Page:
Reparations and the Civil Rights Movement
The struggle for greater equality in the United States reached a high point in the 1960s, when federal legislation was enacted to protect the civil rights of African Americans that had supposedly been granted after the Civil War. The Civil Rights Act of 1964 prohibited employment discrimination and public access discrimination while allowing for better oversight by federal agencies and courts. This was followed by the Voting Rights Act of 1965, which prohibited “voting qualifications,” — such as literacy tests or grandfather clauses, that targeted American citizens by race. The Civil Rights Act of 1968 was implemented to deal with fair housing: It strengthened federal authority to prohibit housing discrimination that had first been made illegal in 1866. Yet even after all of this important legislation, Dr. Martin Luther King Jr. proclaimed, “There has never been a solid, unified and determined thrust to make justice a reality for Afro-Americans.”4 Dr. King and many others in the black freedom struggle of the 1960s understood that as important as it was to speak out, simply demanding civil rights for African Americans would not bring forth the equal opportunity society they demanded; for this, economic reparations would be required.
During the last years of his life, Dr. King increasingly focused on non-race-specific reparations that assisted all working-class and poor Americans. He began the Poor People’s Campaign, which focused on alleiating the struggles of poor people of all ethnicities. King called the campaign the “second phase” of the Civil Rights Movement. Civil rights leaders shared a general understanding that economic inequality was the root of racial inequality and that, politically, public policy proposals that were aimed at all lower-income Americans would be the most effective means of getting mass economic investment into the African American community.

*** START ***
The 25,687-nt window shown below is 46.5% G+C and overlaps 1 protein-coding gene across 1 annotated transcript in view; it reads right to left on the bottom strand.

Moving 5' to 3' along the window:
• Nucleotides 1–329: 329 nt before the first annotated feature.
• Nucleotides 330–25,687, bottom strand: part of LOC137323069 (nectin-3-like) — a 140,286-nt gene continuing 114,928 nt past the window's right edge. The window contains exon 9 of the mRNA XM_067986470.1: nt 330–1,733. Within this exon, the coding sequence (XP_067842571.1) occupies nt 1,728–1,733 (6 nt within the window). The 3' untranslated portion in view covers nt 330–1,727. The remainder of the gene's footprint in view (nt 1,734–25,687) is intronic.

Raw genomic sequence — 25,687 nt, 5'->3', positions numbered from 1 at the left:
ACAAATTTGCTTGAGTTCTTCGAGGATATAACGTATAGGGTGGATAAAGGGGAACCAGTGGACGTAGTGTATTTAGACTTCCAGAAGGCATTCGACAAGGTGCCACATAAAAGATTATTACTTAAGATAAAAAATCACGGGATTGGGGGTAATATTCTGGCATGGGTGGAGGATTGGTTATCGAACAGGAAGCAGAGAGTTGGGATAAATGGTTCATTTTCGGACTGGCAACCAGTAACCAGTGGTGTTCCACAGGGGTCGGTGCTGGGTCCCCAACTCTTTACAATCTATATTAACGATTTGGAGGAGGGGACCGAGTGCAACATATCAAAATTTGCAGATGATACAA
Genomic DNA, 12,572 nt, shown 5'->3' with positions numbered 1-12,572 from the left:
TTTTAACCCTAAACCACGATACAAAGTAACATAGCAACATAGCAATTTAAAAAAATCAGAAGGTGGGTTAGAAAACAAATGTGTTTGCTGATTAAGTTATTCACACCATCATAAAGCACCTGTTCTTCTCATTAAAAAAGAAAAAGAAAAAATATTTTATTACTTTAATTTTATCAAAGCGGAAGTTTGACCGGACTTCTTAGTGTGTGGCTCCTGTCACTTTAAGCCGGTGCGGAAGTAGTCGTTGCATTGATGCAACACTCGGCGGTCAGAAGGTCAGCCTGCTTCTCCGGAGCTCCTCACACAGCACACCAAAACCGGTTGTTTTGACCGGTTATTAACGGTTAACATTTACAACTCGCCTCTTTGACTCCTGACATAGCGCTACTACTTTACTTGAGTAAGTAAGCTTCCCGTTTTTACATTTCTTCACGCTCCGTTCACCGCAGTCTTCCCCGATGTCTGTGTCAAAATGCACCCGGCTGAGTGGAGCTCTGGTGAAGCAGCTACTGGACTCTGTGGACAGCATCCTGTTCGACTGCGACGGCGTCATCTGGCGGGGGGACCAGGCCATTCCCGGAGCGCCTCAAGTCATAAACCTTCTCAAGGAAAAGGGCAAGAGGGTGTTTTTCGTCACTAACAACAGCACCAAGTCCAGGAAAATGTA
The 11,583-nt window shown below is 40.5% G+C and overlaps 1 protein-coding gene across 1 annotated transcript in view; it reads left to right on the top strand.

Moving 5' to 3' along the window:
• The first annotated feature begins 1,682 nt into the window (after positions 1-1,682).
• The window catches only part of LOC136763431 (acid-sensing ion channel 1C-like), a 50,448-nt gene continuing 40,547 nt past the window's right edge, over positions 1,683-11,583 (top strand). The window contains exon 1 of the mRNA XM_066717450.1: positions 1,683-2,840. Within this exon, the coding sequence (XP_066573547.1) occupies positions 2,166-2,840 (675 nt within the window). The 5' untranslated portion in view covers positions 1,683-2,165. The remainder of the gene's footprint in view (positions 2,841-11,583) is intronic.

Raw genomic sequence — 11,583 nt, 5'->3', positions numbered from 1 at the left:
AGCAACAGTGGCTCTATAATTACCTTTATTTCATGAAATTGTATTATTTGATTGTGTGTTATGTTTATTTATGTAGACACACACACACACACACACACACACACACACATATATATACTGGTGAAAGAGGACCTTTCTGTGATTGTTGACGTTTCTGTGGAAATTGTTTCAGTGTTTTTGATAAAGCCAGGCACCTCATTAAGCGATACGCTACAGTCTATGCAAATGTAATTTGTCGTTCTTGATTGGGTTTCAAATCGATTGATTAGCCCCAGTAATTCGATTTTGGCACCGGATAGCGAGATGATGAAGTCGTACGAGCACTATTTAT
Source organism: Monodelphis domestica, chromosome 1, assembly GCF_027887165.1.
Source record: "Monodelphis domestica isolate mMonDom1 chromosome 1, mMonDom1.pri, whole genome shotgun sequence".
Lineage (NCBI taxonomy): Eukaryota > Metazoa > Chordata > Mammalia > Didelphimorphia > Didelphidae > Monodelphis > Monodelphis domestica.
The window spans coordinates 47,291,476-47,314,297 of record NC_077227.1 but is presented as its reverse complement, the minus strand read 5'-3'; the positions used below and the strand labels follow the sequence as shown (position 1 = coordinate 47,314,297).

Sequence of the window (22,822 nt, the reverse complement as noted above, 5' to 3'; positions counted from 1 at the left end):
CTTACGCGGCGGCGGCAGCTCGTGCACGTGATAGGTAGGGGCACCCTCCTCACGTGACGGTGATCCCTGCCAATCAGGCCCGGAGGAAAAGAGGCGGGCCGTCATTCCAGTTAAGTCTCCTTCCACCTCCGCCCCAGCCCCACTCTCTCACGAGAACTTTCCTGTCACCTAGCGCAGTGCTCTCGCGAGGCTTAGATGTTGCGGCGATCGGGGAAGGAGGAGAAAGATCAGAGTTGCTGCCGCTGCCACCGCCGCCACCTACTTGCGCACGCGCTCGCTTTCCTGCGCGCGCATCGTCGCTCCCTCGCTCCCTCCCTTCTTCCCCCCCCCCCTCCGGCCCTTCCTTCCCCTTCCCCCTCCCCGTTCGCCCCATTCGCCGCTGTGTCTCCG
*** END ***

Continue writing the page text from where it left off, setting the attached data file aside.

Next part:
Longtime stewards of the Civil Rights Movement, A. Phillip Randolph and Bayard Rustin advocated for the “Freedom Budget,” a comprehensive federal budget that called for new federal investment into the poor of the nation, an investment that for the first time would not be stymied in reaching black Americans due to segregation. The Freedom Budget called for a massive public works program to strengthen employment opportunities for the disenfranchised and for the repair and construction of schools, hospitals, the public infrastructure and low-income housing. The Freedom Budget also called for the abolition of poverty with a guaranteed annual income, universal health care, greater educational opportunities, and reformed social security and welfare programs.
However, the Freedom Budget was never implemented. The war in Vietnam consumed billions upon billions of dollars, and distracted the nation from healing the wounds of racist discrimination against African Americans. Dr. King was assassinated, and along with his death in 1968 came the demise of his Poor People’s Campaign. Fiscal conservatives opposed any increase in federal social spending, and the election of Richard Nixon later that year closed the door to the possibilities of the Freedom Budget.
A Form of Reparations: Affirmative Action
Though Nixon’s presidency closed the door to a real mass investment in working-class and poor communities, he did advance affirmative action, a significantly narrower reparations program that has been a source of controversy for the past 40 years. The program was originally used to describe actions that would assist in integrating historically segregated institutions. When President Lyndon Johnson served as John F. Kennedy’s vice president, he recognized that President Eisenhower’s nondiscrimination policy for federal government contractors wasn’t enough to open up federal employment for African Americans; so Johnson recommended “to impose not merely the negative obligation of avoiding discrimination but the affirmative duty to employ applicants.”5